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Safer Co-Sleeping for Babies

Safer co-sleeping with your baby.

Do You Feel Guilty for Co-Sleeping with Your Baby?

How many times have you felt guilty or been made to feel guilty for co-sleeping with your baby? For me I have to say about a million times!

When my daughter was born in 2020 I ended up co-sleeping for my own sanity. The lovely next-to-me cot I bought became my breakfast bed. Maddy hated it, and as soon as I put her in the cot she would wake up crying. As a result, I was up every 30 minutes during the night because she was only content when she was co-sleeping. The last straw came when I fell asleep whilst breastfeeding, I woke up startled and thankfully nothing happened to my baby. I was no longer holding her properly because of course my arms were no longer holding her up, and that’s the moment I decided something needed to change.

My exhaustion was creating an unsafe sleeping environment for her, so I started to google what my options were and came across co-sleeping. After thoroughly researching everything I could find on co-sleeping, I spoke to my midwife about it and I was given further useful information on how to do this safely. All information on co-sleeping safety written in this blog is given by the Lullaby trust. You can find all the information at or speak to your midwife about any concerns you have.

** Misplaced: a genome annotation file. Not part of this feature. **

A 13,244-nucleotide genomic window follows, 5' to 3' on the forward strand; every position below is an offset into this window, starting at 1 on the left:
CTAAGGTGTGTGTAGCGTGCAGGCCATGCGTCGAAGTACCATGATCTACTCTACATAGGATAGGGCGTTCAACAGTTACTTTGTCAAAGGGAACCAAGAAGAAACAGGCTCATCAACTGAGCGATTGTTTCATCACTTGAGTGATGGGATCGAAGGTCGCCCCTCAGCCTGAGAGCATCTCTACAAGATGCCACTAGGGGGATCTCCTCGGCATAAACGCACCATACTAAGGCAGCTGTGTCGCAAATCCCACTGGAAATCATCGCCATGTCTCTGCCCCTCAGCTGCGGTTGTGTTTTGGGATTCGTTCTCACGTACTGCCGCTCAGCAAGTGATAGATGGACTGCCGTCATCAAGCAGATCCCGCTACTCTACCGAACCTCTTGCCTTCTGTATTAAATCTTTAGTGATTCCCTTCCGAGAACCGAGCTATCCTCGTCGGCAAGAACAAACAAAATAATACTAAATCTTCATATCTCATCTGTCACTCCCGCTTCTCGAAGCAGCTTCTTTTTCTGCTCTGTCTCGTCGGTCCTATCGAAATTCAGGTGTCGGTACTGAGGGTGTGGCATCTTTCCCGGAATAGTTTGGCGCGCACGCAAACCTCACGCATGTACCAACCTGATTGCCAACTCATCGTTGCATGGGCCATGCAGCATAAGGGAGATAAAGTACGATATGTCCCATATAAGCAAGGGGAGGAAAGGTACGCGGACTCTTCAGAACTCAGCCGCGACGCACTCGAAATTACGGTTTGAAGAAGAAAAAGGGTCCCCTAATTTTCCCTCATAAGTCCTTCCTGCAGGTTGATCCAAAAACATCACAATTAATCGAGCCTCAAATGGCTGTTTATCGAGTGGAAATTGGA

Co-sleeping with your baby more safely can reduce the risks of SIDS (sudden infant death syndrome)?

Ideal Room temperature for Babies

The risk of SIDS increases if your baby gets too hot. The ideal temperature in the room should be between 16 and 20 C. There are many affordable room thermometers you can buy online to keep in the room where your little one is sleeping. A simple way to monitor your baby’s temperature is to check their chest or their neck. Feet and hands are not a good way to check a baby’s temperature.

If you are co-sleeping keep blankets or duvets completely away from the baby. If you are worried about your baby getting cold, swaddle blankets or sleeping bags are a good option, but always check that they comply with safety regulations and always check you are using the right TOG.